Three Journeys Round
My CO2 footprint
My footprint is basically the amount of carbon that is released as a result of my circumstances, lifestyle choices and the decisions I make. What I eat and buy. How I live and invest my money. What I do at work and how I travel.
My project involves producing CO2 by flying a helicopter. So, I wanted to understand my choice and address it. I also wanted to research what the Aviation Industry is doing to limit temperature rises to less than 2°C.
My simplified explanation of a complicated subject
The quantity of global greenhouse gas in the atmosphere is an absolute planetary boundary we need to respect in order to limit the temperature rise. And we need to reduce our global emissions quite rapidly going forward. We also need to reach a neutral position where any remaining emissions we cannot eliminate are balanced with Negative Emission Technologies. NETs are in their infancy and will only become viable at scale in 30+ years, possibly longer.
Emissions are created by all kinds of activities, such as making electricity and heating, industry and transportation. And there is a huge focus on these sectors to phase out fossil fuels and switch to lower-carbon forms of mobility (like electric vehicles) and of heat and light (such as renewable energy like wind or solar). Transportation makes up about 14% of global emissions.
Natural Climate Solutions are available now. These involve terrestrial conservation, restoration, and improved practices pathways, which include safeguards for food and fibre and habitat for biological diversity.
Land-use change, including the loss or conversion of standing forests to other uses, currently contributes approximately 10% of all global emissions. Forests, peat lands and grasslands are the most important natural carbon sinks on land.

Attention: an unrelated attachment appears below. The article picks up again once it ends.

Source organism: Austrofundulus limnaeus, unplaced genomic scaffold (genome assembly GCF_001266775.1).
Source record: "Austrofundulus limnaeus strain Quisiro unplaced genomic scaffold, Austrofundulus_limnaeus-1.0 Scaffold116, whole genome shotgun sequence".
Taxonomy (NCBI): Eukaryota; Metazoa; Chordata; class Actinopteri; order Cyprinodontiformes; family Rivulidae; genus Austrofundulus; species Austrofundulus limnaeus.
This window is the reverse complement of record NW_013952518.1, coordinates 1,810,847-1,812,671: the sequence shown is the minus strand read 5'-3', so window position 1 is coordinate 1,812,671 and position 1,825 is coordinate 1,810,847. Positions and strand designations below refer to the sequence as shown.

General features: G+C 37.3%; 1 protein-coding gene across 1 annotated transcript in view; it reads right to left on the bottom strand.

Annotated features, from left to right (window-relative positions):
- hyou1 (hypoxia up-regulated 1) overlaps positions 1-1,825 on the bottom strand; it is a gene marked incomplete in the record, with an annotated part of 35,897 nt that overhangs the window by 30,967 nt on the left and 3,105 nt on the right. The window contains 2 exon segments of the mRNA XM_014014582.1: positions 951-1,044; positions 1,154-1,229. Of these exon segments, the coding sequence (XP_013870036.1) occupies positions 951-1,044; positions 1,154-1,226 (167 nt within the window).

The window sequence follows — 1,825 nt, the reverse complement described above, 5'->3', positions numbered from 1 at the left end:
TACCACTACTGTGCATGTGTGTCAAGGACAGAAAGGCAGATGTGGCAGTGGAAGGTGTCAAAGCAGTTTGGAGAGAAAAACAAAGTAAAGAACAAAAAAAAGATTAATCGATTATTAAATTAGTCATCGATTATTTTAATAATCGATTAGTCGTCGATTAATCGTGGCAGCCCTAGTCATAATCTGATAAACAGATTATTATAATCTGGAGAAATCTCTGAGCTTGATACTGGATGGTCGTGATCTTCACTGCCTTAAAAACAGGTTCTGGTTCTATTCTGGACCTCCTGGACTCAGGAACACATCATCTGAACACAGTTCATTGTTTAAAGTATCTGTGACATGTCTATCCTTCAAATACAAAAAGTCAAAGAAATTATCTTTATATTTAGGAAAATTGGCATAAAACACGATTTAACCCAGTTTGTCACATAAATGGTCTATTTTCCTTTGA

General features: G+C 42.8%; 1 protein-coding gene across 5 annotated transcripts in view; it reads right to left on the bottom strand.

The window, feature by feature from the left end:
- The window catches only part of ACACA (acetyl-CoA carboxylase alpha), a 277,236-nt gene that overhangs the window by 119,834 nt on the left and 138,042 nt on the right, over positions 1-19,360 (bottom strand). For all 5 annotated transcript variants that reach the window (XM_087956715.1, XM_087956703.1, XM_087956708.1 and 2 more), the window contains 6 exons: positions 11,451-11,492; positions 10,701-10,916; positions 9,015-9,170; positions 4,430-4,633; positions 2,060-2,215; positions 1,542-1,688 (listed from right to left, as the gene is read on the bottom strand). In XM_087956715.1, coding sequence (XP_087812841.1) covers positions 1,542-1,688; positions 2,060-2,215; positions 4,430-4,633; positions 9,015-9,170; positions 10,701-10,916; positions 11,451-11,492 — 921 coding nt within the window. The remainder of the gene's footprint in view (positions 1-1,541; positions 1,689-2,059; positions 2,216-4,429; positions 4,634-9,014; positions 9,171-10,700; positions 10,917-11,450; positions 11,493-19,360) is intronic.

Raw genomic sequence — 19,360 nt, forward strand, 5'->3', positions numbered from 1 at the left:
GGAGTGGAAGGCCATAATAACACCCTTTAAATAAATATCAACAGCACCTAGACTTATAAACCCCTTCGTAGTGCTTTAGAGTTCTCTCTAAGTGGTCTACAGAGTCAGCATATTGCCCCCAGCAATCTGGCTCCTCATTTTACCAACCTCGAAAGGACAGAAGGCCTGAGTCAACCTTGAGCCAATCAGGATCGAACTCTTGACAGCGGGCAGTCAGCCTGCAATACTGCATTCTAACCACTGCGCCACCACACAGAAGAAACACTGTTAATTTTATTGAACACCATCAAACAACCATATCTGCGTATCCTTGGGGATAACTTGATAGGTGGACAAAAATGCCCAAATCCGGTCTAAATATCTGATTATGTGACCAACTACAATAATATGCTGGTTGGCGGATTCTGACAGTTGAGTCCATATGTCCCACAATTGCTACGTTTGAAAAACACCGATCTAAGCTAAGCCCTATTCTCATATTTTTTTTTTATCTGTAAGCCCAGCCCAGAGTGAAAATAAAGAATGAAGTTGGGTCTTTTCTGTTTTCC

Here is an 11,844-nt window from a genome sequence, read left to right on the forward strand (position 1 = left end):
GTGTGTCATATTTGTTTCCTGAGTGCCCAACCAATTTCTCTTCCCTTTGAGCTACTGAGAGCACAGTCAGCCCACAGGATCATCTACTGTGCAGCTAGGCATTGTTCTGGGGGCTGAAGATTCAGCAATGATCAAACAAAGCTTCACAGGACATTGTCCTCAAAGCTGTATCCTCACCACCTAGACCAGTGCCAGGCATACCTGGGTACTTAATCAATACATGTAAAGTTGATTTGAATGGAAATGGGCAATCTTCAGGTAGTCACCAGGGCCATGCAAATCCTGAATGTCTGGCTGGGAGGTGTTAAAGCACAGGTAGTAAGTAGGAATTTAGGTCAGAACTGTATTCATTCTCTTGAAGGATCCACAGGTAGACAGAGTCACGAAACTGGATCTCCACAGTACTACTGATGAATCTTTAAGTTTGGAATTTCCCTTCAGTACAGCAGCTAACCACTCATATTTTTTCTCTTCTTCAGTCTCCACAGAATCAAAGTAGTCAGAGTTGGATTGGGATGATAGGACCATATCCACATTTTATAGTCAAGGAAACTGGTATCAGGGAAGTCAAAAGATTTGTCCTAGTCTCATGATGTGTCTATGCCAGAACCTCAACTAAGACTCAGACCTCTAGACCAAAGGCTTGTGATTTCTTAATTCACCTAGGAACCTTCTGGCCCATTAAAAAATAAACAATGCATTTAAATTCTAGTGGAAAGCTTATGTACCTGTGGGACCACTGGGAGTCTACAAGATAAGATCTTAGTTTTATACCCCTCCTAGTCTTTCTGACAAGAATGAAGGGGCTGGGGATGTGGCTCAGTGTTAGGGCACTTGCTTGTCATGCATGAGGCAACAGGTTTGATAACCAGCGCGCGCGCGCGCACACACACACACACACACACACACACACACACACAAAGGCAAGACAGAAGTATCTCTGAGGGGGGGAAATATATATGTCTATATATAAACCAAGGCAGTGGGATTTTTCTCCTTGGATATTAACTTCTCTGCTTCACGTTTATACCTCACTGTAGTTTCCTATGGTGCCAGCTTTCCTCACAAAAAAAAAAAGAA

Putting a price on carbon is the most effective way governments can address the current climate crisis, and emissions trading systems are a practical way of achieving this. We can make choices and ‘pay to offset’ our emissions. Reducing emissions from land-use is the most cost-effective climate solution out there, and an excellent candidate for offset funds.
Carbon Offsetting & Reduction Scheme for International Aviation
The International Civil Aviation Organisation (ICAO) is taking responsibility for the growth of aviation and addressing climate change. Domestic Aviation makes up about 0.7% and International Aviation 1.3% of global emissions.
The aviation industry has committed to capping emissions at 2020 levels, despite expected growth in flights. This will be met through using fuel alternatives, efficiency measures, and technology developments to reduce the emissions growth. The remaining emissions gap will be offset by investments in Natural Climate Solutions.
To meet these targets, on October 6, 2016, ICAO approved the Carbon Offsetting and Reduction Scheme for International Aviation (CORSIA), which is the first global offsetting scheme to cover an entire industry. All passengers will be contributing, and this represents a brilliant global awareness campaign and good news for Natural Climate Solutions.
Offsetting my use of the helicopter
For this project I made the best, informed choice and recognised the impact on the planet by offsetting it effectively. I assessed that the helicopter I used represented the smallest CO2 footprint for achieving the objectives compared with commercial flights and 4WD road transport.
I produced 131t of CO2 and offset that with a purchase of 138t from ClimateCare and ecosphere+.
ClimateCare develops cost-efficient, high impact, programmes to tackle poverty, improve health, and protect the environment. Since 1997, with its partners, ClimateCare has cut over 33 million tonnes of CO2 and improved quality of life for more than 34 million people around the world.
Ecosphere+ specialise in supporting forest conservation in critical, tropical ecosystems around the world through climate finance.
My purchase goes towards addressing the drivers of deforestation in The Amazon through working with local communities to develop more sustainable livelihoods and protecting the Tambopata-Bahuaja Biodiversity Reserve in Peru. I have the pleasure of visiting this project and seeing the good work for myself during my journey.